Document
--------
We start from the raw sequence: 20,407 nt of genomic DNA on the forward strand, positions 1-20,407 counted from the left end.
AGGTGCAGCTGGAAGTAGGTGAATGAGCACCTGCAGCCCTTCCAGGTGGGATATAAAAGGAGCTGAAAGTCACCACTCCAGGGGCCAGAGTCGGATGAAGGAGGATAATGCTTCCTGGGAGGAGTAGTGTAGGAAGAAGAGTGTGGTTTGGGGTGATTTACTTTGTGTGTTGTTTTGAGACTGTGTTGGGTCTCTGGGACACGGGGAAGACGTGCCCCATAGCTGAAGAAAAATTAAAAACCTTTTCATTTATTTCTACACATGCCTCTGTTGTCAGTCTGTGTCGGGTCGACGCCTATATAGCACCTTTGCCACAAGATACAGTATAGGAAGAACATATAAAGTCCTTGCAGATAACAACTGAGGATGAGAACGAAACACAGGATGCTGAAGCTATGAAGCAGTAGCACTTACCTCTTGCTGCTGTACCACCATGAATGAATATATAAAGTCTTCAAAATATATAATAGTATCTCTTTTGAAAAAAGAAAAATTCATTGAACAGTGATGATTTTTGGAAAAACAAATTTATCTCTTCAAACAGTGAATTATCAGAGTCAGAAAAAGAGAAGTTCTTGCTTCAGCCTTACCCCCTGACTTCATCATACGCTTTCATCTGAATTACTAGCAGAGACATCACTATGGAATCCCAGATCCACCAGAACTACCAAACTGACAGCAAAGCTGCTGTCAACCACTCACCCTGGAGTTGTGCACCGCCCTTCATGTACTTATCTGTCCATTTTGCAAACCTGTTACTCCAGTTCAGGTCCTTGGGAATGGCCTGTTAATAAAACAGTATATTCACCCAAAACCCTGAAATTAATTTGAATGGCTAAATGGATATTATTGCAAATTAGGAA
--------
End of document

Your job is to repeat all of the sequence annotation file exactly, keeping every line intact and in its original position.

We start from the raw sequence: 20,407 nt of genomic DNA on the forward strand, positions 1-20,407 counted from the left end.
AGGTGCAGCTGGAAGTAGGTGAATGAGCACCTGCAGCCCTTCCAGGTGGGATATAAAAGGAGCTGAAAGTCACCACTCCAGGGGCCAGAGTCGGATGAAGGAGGATAATGCTTCCTGGGAGGAGTAGTGTAGGAAGAAGAGTGTGGTTTGGGGTGATTTACTTTGTGTGTTGTTTTGAGACTGTGTTGGGTCTCTGGGACACGGGGAAGACGTGCCCCATAGCTGAAGAAAAATTAAAAACCTTTTCATTTATTTCTACACATGCCTCTGTTGTCAGTCTGTGTCGGGTCGACGCCTATATAGCACCTTTGCCACAAGATACAGTATAGGAAGAACATATAAAGTCCTTGCAGATAACAACTGAGGATGAGAACGAAACACAGGATGCTGAAGCTATGAAGCAGTAGCACTTACCTCTTGCTGCTGTACCACCATGAATGAATATATAAAGTCTTCAAAATATATAATAGTATCTCTTTTGAAAAAAGAAAAATTCATTGAACAGTGATGATTTTTGGAAAAACAAATTTATCTCTTCAAACAGTGAATTATCAGAGTCAGAAAAAGAGAAGTTCTTGCTTCAGCCTTACCCCCTGACTTCATCATACGCTTTCATCTGAATTACTAGCAGAGACATCACTATGGAATCCCAGATCCACCAGAACTACCAAACTGACAGCAAAGCTGCTGTCAACCACTCACCCTGGAGTTGTGCACCGCCCTTCATGTACTTATCTGTCCATTTTGCAAACCTGTTACTCCAGTTCAGGTCCTTGGGAATGGCCTGTTAATAAAACAGTATATTCACCCAAAACCCTGAAATTAATTTGAATGGCTAAATGGATATTATTGCAAATTAGGAA